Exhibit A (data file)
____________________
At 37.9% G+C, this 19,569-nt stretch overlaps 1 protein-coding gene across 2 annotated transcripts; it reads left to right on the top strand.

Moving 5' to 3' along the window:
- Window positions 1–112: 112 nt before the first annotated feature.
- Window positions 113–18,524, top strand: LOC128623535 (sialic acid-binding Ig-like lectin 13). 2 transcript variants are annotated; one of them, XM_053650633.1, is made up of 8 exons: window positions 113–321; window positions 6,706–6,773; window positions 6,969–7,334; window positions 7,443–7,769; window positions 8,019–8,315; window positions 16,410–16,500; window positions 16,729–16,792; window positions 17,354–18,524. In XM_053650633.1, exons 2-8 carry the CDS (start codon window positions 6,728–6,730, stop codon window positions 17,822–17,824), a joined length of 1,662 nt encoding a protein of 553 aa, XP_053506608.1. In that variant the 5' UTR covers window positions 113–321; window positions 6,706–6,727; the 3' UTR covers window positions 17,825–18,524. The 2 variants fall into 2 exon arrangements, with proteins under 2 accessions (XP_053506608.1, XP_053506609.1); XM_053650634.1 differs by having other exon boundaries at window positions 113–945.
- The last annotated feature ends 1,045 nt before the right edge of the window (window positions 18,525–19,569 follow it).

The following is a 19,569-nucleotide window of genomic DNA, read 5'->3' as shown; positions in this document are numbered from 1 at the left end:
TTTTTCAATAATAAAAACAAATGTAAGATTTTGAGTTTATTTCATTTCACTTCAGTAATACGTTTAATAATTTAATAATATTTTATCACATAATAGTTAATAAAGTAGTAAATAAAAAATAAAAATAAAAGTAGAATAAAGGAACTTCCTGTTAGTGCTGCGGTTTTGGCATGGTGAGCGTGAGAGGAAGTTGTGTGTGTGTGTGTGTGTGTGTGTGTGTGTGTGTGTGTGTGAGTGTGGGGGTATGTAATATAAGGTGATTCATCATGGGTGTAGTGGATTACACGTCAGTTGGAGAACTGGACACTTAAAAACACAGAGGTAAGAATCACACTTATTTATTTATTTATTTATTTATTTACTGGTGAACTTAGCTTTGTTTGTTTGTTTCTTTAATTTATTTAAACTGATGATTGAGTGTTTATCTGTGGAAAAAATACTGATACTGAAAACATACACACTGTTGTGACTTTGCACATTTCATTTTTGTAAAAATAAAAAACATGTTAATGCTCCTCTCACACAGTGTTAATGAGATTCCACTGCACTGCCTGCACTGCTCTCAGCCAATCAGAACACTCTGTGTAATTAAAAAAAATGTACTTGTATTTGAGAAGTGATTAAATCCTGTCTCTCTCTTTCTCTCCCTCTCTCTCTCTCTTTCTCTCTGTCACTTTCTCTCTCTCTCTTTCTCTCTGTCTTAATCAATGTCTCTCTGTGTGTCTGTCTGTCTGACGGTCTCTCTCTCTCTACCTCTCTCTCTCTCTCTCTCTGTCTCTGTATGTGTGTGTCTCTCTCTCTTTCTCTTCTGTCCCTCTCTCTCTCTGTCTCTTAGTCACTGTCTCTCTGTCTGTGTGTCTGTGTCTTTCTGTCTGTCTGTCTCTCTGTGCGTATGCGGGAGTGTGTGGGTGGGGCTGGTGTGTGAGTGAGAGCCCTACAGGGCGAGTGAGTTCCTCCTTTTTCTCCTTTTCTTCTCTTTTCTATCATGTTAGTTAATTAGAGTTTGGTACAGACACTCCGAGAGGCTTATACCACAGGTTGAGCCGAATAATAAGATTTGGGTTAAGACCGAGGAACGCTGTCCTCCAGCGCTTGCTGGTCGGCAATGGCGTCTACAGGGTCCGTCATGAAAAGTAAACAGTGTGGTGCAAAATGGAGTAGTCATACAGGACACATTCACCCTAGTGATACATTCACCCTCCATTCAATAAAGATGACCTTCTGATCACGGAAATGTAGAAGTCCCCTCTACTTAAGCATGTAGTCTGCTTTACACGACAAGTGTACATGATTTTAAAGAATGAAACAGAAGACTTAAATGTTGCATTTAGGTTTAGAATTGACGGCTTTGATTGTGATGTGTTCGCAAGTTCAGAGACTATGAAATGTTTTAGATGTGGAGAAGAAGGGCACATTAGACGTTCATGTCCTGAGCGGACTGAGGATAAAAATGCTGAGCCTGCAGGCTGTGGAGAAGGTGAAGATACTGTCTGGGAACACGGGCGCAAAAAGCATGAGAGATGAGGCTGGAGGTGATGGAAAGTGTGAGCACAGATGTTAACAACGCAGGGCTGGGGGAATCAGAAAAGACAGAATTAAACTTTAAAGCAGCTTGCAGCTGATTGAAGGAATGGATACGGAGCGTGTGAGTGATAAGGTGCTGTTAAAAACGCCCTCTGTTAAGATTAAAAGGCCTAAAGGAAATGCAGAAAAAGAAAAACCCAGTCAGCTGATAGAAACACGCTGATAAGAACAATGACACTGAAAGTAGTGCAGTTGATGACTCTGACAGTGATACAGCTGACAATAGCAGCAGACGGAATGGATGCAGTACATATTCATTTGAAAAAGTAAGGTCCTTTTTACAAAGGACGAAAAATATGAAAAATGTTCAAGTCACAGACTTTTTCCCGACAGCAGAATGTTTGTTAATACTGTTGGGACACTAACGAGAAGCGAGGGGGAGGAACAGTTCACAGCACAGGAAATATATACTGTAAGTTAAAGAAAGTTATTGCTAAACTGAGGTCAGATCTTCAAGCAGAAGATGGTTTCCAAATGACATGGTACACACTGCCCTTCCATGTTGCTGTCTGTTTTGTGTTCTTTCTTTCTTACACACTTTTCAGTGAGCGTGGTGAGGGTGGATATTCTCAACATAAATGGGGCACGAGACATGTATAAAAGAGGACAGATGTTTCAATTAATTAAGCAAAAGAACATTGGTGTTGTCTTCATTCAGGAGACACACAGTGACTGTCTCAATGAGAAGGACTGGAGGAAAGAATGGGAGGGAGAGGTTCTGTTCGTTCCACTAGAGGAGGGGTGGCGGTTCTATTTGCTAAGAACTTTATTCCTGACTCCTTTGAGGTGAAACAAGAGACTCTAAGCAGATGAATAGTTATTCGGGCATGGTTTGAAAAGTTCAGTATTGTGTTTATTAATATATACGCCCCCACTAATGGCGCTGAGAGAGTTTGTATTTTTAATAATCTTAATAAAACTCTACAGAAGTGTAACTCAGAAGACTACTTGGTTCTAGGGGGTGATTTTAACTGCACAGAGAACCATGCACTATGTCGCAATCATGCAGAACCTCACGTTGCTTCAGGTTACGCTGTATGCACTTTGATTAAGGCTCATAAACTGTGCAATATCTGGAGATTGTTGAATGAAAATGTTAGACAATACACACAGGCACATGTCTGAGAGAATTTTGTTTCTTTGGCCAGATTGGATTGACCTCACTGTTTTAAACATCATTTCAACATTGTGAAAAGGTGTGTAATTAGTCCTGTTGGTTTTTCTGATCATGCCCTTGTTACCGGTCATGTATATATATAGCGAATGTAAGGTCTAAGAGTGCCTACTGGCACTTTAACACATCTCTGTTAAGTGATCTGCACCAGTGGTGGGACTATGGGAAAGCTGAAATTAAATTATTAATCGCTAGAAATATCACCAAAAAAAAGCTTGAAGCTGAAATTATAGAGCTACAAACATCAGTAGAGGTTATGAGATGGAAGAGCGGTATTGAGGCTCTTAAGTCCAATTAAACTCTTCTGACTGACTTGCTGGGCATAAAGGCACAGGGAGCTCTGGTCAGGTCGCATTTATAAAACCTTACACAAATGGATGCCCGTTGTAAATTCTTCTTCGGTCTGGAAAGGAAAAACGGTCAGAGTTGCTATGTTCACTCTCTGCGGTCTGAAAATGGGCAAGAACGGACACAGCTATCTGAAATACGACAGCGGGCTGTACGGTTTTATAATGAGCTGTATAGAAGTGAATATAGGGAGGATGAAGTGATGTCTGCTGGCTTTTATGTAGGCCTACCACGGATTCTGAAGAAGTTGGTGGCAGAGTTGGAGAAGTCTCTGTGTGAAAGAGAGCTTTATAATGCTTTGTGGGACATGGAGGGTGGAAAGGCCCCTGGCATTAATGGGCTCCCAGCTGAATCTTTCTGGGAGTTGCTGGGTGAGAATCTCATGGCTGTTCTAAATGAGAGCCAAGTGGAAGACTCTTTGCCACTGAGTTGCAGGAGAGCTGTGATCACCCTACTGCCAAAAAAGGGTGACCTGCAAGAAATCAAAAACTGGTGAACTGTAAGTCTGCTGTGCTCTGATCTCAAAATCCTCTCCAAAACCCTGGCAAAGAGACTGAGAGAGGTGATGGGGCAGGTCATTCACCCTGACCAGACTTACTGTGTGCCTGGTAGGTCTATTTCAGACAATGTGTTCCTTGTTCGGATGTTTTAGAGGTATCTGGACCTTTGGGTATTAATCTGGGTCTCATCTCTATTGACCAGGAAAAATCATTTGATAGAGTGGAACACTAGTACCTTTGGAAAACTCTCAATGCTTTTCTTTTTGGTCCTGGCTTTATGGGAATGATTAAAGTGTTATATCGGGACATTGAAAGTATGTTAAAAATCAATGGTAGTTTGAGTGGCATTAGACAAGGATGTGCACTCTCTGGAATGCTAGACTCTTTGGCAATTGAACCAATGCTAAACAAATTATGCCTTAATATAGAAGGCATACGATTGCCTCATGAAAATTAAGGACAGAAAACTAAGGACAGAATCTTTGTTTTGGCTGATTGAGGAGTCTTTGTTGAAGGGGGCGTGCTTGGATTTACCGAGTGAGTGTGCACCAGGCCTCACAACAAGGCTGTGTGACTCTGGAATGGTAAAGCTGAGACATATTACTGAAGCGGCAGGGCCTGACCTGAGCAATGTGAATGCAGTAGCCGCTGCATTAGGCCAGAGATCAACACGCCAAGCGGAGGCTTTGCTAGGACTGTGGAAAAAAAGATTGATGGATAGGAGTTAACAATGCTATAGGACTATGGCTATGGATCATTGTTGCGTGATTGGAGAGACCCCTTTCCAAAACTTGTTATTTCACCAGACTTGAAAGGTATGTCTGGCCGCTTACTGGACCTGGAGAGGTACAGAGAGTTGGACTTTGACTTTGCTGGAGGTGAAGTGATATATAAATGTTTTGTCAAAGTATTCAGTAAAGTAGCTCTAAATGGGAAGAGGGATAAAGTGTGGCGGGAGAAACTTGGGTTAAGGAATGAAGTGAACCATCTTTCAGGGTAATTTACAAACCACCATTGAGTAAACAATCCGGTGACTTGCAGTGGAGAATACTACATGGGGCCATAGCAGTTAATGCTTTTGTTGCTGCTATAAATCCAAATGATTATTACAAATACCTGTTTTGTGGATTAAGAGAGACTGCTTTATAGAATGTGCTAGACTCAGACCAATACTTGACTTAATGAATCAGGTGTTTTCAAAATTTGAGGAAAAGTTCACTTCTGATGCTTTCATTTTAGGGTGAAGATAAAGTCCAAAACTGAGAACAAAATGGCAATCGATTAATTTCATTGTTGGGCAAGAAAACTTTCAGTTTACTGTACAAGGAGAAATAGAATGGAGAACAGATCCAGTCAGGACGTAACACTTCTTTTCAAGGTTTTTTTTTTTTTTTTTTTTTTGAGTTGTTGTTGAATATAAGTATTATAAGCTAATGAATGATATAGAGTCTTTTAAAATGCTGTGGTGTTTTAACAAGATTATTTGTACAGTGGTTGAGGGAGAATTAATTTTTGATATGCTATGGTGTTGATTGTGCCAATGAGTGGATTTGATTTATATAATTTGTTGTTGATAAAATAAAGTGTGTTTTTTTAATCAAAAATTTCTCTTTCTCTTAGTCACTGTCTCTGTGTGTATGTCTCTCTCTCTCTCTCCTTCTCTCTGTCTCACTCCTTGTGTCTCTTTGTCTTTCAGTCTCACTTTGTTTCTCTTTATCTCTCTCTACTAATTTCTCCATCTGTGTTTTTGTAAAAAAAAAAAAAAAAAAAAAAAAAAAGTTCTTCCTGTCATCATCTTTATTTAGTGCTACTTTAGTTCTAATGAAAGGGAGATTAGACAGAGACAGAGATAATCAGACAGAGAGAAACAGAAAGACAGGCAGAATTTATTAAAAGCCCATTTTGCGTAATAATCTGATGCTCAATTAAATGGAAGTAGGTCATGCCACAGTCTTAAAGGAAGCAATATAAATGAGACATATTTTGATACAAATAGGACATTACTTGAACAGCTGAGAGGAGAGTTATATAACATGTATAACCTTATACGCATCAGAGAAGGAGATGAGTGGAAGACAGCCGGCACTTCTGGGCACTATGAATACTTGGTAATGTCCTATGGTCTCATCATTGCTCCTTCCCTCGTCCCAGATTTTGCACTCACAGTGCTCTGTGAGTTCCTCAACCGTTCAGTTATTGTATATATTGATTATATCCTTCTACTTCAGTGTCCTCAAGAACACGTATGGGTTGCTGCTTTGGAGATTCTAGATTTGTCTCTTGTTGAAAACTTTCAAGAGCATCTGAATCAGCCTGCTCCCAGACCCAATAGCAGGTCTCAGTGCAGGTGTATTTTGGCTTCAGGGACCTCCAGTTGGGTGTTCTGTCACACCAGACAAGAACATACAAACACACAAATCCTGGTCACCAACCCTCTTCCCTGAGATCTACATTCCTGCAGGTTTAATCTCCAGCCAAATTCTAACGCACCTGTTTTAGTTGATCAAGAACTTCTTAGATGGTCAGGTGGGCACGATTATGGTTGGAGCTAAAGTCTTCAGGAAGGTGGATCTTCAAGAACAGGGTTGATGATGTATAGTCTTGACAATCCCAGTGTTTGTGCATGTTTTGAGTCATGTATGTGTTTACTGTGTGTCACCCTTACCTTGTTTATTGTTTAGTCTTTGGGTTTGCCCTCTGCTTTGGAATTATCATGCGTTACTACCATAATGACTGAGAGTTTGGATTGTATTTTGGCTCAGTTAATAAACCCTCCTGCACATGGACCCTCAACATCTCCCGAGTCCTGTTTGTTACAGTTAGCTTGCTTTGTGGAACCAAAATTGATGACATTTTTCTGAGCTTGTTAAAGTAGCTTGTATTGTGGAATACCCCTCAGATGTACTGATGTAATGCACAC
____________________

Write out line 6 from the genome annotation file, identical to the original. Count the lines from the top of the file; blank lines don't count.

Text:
The following is a 19,569-nucleotide window of genomic DNA, read 5'->3' as shown; positions in this document are numbered from 1 at the left end: